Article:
“Go sit in the corner.”
Over the holidays, someone told me that they’d heard about an au pair who was told by her host mom to “go sit in the corner” as punishment for doing something wrong with the kids.
I was appalled.
What did that host mom think she was doing, disciplining an au pair as though she were a 6 year old!
But the more I thought about it, the more I had to admit to myself that we probably all discipline our au pairs, in one way or another, when they break our written and unwritten rules.
I’ve disciplined au pairs by taking away specific privileges, by not being flexible or generous when they’ve wanted something, and by pulling back my warmth and friendliness.
(Yes, I admit it. I’ve gotten intentionally less nice when an au pair has broken a rule. I am small and petty. Sometimes.)
When is it legitimate to discipline your au pair?
It’s easier to imagine discipline being ‘legitimate’ when a rule has been broken — it’s clear that something s/he did is wrong.
When clear rules have been clearly broken, we can find a punishment that fits the type of disobedience. For example:
When the car has been driven too much over the mileage budget, it makes sense to take away off-duty car privileges for a while.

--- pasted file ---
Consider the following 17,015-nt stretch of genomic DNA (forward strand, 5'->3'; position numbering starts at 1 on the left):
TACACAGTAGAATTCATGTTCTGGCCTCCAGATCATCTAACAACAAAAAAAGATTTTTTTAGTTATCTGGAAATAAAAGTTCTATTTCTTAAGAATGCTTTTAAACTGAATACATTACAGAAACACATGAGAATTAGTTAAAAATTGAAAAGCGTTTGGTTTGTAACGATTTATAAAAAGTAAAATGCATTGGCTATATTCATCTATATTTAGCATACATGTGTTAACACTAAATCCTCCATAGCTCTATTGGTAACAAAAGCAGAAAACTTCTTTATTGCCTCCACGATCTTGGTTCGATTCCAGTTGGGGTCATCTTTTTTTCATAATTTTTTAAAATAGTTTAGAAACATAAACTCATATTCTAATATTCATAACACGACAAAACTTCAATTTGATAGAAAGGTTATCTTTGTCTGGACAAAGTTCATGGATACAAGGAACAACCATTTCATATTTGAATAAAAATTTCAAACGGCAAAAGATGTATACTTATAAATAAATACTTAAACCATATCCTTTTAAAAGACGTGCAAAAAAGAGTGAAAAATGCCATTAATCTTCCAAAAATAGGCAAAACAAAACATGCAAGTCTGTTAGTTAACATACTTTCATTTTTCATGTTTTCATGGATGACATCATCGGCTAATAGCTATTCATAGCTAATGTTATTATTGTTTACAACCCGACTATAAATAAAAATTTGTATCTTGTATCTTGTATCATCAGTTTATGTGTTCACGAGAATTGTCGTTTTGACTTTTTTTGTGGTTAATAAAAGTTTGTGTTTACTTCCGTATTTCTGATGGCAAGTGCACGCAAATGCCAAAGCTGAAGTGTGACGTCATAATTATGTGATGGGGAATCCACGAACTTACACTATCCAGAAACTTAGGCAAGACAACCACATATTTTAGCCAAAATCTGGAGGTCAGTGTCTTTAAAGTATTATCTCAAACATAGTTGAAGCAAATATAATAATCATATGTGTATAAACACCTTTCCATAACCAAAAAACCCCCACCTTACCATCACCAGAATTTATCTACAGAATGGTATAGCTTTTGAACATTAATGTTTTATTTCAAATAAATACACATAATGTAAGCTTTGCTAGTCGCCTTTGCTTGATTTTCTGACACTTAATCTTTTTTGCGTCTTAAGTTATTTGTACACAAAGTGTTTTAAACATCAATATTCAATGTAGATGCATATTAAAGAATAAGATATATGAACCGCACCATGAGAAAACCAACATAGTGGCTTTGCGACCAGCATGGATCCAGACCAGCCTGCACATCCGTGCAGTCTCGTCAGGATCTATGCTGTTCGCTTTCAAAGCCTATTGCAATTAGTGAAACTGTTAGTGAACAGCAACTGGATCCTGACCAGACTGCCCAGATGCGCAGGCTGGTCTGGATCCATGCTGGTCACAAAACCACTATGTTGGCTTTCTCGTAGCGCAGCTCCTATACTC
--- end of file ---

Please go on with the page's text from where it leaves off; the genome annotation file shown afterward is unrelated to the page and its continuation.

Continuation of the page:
When an au pair spends her time surfing the web when he should be running after the toddlers, it makes sense to turn off the internet between 9 am and 4 pm.
Random punishment is ineffective.
When I’ve found myself ‘disciplining’ an au pair (or for that matter, a friend, a sibling or a spouse) interpersonally by being less flexible and less giving to them, I’ve recognized that this behavior (while temporarily feeling justified) is usually more about retaliation than about shaping her behavior in a positive way.
And, when I’ve refused to fold her laundry because she ate the yogurt I’d intended for lunch, I’ve realized that this random resistance is also pretty ineffective.
Punishment must fit the ‘crime’
Unless someone knows why a privilege has been withdrawn or someone is acting more cooly, it’s hard for them to make sense of it. The other party usually won’t see it as related to (or in response to) their own behavior. I just end up looking stingy or unkind (and I *hate* to look stingy or unkind. Don’t you?)
But what should we do when an au pair breaks the rules?
When the rules s/he’s broken are unwritten or unspoken, but rules nonetheless?
What is the right way to discipline an au pair?
Your thoughts wanted.
Image: Naughty Senji!, from Nomadic Lass on Flickr Some rights reserved